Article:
This has worked successfully in projects where we’ve created an open-plan entertaining space and have used lighting in the trees just outside the windows, so that occupants’ gaze is directed to the outside. Because the ground is not visible, it feels as though the trees are a back-drop to the entertaining zone. The reverse of this can also be applied.
Pendant lights on dimmers above a dining table cast just enough illumination to hold conversations by and, with everything else around you darkened, create a cosy setting. Look out for designs with elaborate pulley systems which can adjusted to suit the occasion for added interest.
It’s vital to select fittings that match the atmosphere you want to create – after all, they are likely to become a big influence in informing your project’s design. Installing a suspended ceiling grid may not create the cosiest of vibes, for instance, but it might be entirely appropriate for your home office.
If you want to make a dramatic statement, consider a feature light such as a chandelier to produce a real focal point in the entrance or main living spaces. Use of spotlights is very popular, too, and the choice of colour for the bulb and surround is a key consideration.
LEDs used to be criticised for producing very cold rendering (how the light makes everything else around it appear). The lamps also took a long time to reach full brightness. The performance of LED lighting today is much improved and creates better colours, which makes it the obvious choice for new illumination schemes.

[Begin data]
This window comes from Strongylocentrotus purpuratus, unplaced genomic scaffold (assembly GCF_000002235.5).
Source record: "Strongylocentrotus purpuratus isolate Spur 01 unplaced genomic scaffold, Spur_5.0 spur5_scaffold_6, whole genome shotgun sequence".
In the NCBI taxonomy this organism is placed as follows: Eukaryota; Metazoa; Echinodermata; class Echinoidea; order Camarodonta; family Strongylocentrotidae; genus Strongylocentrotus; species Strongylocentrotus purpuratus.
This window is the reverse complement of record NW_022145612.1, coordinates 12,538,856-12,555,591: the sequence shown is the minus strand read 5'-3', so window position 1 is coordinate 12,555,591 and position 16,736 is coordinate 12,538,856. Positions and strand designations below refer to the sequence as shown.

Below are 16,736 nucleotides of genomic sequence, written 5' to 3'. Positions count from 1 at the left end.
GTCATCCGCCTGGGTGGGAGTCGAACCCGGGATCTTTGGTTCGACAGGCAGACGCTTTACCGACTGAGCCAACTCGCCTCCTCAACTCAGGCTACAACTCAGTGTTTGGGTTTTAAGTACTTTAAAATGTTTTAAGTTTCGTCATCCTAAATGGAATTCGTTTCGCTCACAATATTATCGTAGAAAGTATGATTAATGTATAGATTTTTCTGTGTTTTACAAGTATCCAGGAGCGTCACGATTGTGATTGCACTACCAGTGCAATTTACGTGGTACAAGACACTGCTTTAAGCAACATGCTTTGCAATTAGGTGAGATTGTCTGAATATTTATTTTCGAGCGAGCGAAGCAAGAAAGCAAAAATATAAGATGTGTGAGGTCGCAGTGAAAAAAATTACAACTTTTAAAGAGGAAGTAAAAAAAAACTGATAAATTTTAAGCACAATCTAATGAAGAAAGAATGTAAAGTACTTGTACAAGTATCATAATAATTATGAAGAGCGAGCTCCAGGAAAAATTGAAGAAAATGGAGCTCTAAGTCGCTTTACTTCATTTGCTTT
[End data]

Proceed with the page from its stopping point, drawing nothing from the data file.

Older style tungsten lamps have been outlawed because of their energy inefficiency. Yet the look of these bulbs has had a resurgence in popularity recently with many traditional-style bare LED bulbs providing an attractive retro look.
You will need high levels of illumination for specific tasks. For example, strip lighting under cabinets in kitchens is very effective for washing brightness over worktop and preparation areas. Meanwhile, artists working from home often want to use daylight bulbs that give a better colouring to view artwork. They are also very good for lifting moods, so great for those who suffer from SAD syndrome.
Directional spotlights, and even lamps with lenses that can be focused from broad to narrow beams, are available for domestic use where you may want to highlight a particular feature within your home.
When lower levels of focused illumination are needed for reading in bed or in a favourite armchair, for example, a decent table lamp or uplighter will work well. I like to
build in lamp options to either side of a bed so that you can read without disturbing your partner.